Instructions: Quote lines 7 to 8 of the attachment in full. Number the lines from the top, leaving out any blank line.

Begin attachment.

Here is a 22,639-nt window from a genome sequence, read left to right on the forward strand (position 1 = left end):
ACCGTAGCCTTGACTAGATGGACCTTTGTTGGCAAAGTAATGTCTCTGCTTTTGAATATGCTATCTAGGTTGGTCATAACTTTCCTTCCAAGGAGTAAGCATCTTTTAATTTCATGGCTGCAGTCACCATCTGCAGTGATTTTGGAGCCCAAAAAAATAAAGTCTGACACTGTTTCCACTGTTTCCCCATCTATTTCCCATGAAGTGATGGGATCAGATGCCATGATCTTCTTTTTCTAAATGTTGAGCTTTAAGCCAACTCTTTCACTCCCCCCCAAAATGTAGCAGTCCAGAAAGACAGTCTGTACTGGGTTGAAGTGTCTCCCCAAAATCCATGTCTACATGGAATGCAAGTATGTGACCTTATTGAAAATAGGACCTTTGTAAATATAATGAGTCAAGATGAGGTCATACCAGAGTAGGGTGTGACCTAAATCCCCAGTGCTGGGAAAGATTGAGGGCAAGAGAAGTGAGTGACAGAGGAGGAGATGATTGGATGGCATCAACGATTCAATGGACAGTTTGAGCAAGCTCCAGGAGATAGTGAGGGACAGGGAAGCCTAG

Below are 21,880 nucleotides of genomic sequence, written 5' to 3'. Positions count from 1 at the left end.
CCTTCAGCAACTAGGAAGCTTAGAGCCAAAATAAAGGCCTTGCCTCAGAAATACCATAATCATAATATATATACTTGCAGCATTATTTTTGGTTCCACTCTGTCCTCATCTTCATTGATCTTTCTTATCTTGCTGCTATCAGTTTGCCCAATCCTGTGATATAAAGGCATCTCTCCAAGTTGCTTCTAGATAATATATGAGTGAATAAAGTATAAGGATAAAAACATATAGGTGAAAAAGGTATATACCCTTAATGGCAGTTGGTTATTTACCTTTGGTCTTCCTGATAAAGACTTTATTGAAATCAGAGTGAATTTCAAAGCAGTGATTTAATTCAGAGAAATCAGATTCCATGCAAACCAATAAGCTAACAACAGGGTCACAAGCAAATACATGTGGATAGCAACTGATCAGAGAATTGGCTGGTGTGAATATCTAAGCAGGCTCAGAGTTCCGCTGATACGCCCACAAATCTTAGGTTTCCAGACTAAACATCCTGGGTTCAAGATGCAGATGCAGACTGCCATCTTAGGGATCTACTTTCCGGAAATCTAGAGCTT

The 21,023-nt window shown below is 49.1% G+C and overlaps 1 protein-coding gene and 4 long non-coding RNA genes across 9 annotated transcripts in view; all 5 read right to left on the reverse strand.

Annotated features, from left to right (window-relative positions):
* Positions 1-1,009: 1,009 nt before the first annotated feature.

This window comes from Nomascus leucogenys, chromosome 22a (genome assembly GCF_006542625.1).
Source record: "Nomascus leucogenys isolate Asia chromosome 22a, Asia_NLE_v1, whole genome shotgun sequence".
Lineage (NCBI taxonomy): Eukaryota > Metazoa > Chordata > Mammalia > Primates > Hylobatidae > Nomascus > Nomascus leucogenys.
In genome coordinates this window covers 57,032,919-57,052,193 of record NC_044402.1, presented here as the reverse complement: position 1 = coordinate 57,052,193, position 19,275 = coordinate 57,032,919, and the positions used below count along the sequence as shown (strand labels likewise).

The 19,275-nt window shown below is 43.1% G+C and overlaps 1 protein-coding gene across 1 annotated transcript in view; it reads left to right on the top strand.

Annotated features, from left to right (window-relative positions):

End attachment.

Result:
* Positions 1-1,009: 1,009 nt before the first annotated feature.

This window comes from Nomascus leucogenys, chromosome 22a (genome assembly GCF_006542625.1).